Pushing Buses

written by Kat Bair
8 · 23 · 23

My dad worked in manufacturing sales and once was asked to come bid on a system to help transport Bluebird buses from one side of a factory to another. He got there to see the system they had in place, only to find factory workers pushing the buses across a concrete slab hundreds of times a day. 

He was baffled and asked why they were doing it that way, and the manager explained that the area where they installed the first part of the engines wasn’t near the area where they installed the next part so they needed a system to move the buses. (authors note: I don’t remember the exact parts and I won’t pretend to know anything about how buses are made). He asked how big the second engine part was. Surprised, they explained it was about the size of a loaf of bread. He gave them a lower quote than they were expecting – because it was for a conveyor belt system that moved the second part to where the buses already were. 

We all know that one of the most consistent barriers in the work of ministry innovation is a compulsion towards “we’ve always done it this way.” We’ve talked in the blog frequently about how to help leaders break out of rote thought and behavior patterns, and create space for innovation, but my dad’s story has me wondering if sometimes, even when we seek to innovate, to try to do it better, we still trip ourselves up by limiting our imaginations. 

Bluebird was willing to innovate, in the sense that they wanted a new system to do what they had always done more efficiently. But they didn’t need to do it more efficiently. They just needed to stop doing it. Sometimes we need to tweak the programs we have, find marginal improvements in experience, workflow, etc to make the work we do easier, and more effective. And sometimes, we get so caught up in the productivity mindset that we miss that we are just making the same wrong decisions faster and with more enthusiasm.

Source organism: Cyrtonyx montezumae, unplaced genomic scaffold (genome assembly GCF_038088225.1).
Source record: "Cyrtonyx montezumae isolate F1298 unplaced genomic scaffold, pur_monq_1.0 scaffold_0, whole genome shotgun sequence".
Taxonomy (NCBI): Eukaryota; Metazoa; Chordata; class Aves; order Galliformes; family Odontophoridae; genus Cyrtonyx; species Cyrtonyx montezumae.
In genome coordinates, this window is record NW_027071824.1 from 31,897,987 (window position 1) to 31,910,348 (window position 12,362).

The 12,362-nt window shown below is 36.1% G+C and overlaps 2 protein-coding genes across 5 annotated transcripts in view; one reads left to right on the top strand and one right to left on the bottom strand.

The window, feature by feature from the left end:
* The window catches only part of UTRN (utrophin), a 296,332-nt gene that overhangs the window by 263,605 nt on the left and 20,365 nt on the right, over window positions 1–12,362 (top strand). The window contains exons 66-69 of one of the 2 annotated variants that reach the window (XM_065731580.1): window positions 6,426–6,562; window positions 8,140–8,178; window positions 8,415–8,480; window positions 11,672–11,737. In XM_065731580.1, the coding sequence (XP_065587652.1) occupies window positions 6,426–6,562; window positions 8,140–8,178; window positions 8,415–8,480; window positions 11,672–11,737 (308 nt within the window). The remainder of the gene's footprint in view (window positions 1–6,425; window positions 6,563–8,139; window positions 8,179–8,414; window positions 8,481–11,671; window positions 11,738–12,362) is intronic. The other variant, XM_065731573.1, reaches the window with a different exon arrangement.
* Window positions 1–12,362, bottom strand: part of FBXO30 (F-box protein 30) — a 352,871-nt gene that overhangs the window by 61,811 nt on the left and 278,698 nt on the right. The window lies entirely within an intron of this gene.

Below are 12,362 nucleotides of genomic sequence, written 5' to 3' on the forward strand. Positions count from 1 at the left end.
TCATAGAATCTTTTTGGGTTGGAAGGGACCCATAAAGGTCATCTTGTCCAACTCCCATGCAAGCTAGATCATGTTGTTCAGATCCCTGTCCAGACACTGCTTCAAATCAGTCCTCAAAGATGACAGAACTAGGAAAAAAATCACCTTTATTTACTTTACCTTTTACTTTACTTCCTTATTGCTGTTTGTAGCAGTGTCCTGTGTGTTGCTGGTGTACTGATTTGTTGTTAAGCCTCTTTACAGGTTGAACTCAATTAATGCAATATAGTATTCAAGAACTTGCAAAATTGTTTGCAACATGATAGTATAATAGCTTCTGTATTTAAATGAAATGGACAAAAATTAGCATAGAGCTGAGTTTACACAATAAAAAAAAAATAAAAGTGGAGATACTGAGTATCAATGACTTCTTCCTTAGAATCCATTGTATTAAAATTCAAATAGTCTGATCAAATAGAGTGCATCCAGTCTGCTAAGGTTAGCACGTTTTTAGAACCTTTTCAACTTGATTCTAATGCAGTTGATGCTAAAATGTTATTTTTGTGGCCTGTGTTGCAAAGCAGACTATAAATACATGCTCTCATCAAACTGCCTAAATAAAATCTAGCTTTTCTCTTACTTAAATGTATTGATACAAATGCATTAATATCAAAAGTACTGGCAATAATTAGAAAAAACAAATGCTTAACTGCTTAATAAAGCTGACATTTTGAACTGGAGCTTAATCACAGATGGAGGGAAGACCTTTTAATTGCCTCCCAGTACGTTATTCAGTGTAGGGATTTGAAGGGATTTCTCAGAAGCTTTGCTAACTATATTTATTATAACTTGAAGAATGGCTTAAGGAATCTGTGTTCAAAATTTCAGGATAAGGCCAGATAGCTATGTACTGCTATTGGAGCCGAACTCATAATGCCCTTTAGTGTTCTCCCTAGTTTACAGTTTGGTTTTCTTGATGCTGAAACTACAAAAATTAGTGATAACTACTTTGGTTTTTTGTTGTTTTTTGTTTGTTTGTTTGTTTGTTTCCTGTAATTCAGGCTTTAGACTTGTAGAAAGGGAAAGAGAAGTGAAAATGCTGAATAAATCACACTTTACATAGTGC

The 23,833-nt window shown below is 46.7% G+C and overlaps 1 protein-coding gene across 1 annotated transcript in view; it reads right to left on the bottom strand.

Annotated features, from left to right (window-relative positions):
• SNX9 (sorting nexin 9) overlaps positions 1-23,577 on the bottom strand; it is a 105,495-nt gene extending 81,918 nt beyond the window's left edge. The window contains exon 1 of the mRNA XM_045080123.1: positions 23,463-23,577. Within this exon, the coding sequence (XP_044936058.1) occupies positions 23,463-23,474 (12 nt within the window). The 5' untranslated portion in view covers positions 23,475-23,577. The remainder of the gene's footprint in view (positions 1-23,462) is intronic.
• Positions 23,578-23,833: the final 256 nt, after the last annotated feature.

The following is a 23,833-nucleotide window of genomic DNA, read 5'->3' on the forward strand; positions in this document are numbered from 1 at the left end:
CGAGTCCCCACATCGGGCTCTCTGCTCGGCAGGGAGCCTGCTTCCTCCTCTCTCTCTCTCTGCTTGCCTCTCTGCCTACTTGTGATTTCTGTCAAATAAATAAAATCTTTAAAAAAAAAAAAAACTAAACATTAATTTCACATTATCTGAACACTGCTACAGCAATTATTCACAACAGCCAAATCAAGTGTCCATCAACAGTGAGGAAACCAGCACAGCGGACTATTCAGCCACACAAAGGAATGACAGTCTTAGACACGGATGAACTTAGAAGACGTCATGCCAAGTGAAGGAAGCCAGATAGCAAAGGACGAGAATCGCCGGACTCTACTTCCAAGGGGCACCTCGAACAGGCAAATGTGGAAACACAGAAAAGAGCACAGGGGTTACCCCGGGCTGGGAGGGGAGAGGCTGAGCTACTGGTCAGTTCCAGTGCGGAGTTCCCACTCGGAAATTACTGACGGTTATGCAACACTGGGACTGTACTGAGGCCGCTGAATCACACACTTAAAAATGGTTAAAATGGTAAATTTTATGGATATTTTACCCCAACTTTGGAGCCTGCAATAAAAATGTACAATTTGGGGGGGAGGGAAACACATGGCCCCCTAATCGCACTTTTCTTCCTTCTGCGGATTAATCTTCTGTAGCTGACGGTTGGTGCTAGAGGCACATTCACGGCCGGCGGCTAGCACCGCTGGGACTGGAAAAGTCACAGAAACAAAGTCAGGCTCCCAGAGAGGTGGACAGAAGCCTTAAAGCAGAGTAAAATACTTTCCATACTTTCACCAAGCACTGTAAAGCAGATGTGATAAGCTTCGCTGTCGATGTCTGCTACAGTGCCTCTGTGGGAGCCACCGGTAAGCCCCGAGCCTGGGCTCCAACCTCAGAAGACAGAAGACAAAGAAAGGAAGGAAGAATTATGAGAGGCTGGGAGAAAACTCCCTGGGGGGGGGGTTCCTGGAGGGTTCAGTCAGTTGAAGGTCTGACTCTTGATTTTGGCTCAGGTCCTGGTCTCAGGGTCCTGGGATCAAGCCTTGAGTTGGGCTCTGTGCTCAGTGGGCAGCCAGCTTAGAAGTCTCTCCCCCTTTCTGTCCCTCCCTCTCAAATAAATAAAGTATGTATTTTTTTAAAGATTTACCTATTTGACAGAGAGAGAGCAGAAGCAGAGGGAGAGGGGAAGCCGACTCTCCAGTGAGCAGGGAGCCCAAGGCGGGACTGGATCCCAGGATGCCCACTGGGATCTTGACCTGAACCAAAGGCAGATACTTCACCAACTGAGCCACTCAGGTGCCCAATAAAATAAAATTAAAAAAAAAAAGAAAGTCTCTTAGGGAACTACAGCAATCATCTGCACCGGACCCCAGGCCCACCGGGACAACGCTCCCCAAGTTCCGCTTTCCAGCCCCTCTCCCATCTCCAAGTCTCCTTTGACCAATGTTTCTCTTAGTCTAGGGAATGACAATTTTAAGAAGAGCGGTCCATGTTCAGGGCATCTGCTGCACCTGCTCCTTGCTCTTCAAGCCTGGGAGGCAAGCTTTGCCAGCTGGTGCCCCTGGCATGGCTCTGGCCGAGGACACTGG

So how do we tell the difference? How do we know when we need to tweak and when we need to change direction entirely? 

Here’s a few things to consider:

  • Missional alignment: Is this activity, and the way you are doing it, core to your mission as an organization? 
  • History: How did this practice come about? Is it based on assumptions or realities that are no longer true?
  • Predicted future: Is this an issue that will resolve itself or get simpler? Or are the tweaks putting patches on a system that you’re going to have to replace eventually anyway?
  • Ability to prototype: Could you roll out a small scale version of a new idea in order to test feasibility and build buy-in before launching a big change?
  • Outsiders perspective: Have a hypothetical or real outsider experience your organization – does this make sense? If you had no context or background information, would this be the path you would choose again?

If you find yourself realizing you need to stop tweaking and make a major change, or even if you’re not sure, contact our team and we can help provide the perspective of an outsider who has worked with hundreds of organizations in the same boat. We can provide evaluations and audits to examine where you are, and help you build a plan to get where you want to go from there. So reach out to us today for a complimentary consultation call, and we’d love to learn how we can work together!


Kat Bair

Related Posts

Brunch with Benedict

Brunch with Benedict

There is something inherently sacred and special in the act of cooking and eating together. In cultures all over the world, holidays and special occasions are celebrated with large communal meals, often cooked at home. When we gather, when we rejoice, when we...

Holy Man

Holy Man

I met a man last week who described himself as a Navajo Holy Man, or a Medicine Man. His name was Calvin. He explained that he had grown up without knowing anything about Christianity, or even speaking a language that the bible existed in. When he came to faith as a...

Sweeping Cheerios

Sweeping Cheerios

I did the math and I swept eleven times on Tuesday. Eleven separate times. Three meals and day plus two snacks for two kids, plus mess from preparing those meals and snacks, plus leaves and dirt tracked in from the playground, plus a container of panko with a lid that...